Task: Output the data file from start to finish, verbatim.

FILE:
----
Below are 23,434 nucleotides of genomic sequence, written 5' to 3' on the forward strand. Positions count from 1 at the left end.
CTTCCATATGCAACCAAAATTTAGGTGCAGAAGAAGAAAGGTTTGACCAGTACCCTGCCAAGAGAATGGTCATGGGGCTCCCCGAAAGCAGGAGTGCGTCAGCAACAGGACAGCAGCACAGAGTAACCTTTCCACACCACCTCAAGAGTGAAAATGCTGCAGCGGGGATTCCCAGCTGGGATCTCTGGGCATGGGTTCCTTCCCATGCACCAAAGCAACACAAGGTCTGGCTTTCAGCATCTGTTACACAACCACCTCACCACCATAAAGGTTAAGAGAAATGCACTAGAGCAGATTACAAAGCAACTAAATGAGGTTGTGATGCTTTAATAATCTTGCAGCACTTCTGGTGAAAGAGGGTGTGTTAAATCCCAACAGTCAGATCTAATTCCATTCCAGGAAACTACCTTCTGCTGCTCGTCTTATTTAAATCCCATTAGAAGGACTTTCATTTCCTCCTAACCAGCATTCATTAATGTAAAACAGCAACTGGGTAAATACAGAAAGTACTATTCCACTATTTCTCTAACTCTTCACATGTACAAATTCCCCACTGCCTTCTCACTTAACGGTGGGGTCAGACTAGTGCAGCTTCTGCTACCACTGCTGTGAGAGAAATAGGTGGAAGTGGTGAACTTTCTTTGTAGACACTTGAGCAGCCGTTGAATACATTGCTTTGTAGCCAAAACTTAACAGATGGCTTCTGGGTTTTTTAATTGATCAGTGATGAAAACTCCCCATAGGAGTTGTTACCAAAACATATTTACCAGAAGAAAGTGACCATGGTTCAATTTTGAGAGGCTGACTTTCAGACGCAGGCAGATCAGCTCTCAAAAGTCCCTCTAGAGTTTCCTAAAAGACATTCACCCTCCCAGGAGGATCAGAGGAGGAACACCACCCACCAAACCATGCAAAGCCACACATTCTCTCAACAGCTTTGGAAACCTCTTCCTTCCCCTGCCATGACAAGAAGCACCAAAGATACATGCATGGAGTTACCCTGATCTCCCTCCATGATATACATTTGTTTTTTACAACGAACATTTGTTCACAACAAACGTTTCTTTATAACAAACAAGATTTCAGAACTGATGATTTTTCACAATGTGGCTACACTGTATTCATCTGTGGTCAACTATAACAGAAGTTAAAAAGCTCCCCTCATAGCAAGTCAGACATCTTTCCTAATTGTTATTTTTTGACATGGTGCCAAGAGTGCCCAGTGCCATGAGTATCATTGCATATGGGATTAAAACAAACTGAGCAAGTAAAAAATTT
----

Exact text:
Below are 23,434 nucleotides of genomic sequence, written 5' to 3' on the forward strand. Positions count from 1 at the left end.
CTTCCATATGCAACCAAAATTTAGGTGCAGAAGAAGAAAGGTTTGACCAGTACCCTGCCAAGAGAATGGTCATGGGGCTCCCCGAAAGCAGGAGTGCGTCAGCAACAGGACAGCAGCACAGAGTAACCTTTCCACACCACCTCAAGAGTGAAAATGCTGCAGCGGGGATTCCCAGCTGGGATCTCTGGGCATGGGTTCCTTCCCATGCACCAAAGCAACACAAGGTCTGGCTTTCAGCATCTGTTACACAACCACCTCACCACCATAAAGGTTAAGAGAAATGCACTAGAGCAGATTACAAAGCAACTAAATGAGGTTGTGATGCTTTAATAATCTTGCAGCACTTCTGGTGAAAGAGGGTGTGTTAAATCCCAACAGTCAGATCTAATTCCATTCCAGGAAACTACCTTCTGCTGCTCGTCTTATTTAAATCCCATTAGAAGGACTTTCATTTCCTCCTAACCAGCATTCATTAATGTAAAACAGCAACTGGGTAAATACAGAAAGTACTATTCCACTATTTCTCTAACTCTTCACATGTACAAATTCCCCACTGCCTTCTCACTTAACGGTGGGGTCAGACTAGTGCAGCTTCTGCTACCACTGCTGTGAGAGAAATAGGTGGAAGTGGTGAACTTTCTTTGTAGACACTTGAGCAGCCGTTGAATACATTGCTTTGTAGCCAAAACTTAACAGATGGCTTCTGGGTTTTTTAATTGATCAGTGATGAAAACTCCCCATAGGAGTTGTTACCAAAACATATTTACCAGAAGAAAGTGACCATGGTTCAATTTTGAGAGGCTGACTTTCAGACGCAGGCAGATCAGCTCTCAAAAGTCCCTCTAGAGTTTCCTAAAAGACATTCACCCTCCCAGGAGGATCAGAGGAGGAACACCACCCACCAAACCATGCAAAGCCACACATTCTCTCAACAGCTTTGGAAACCTCTTCCTTCCCCTGCCATGACAAGAAGCACCAAAGATACATGCATGGAGTTACCCTGATCTCCCTCCATGATATACATTTGTTTTTTACAACGAACATTTGTTCACAACAAACGTTTCTTTATAACAAACAAGATTTCAGAACTGATGATTTTTCACAATGTGGCTACACTGTATTCATCTGTGGTCAACTATAACAGAAGTTAAAAAGCTCCCCTCATAGCAAGTCAGACATCTTTCCTAATTGTTATTTTTTGACATGGTGCCAAGAGTGCCCAGTGCCATGAGTATCATTGCATATGGGATTAAAACAAACTGAGCAAGTAAAAAATTT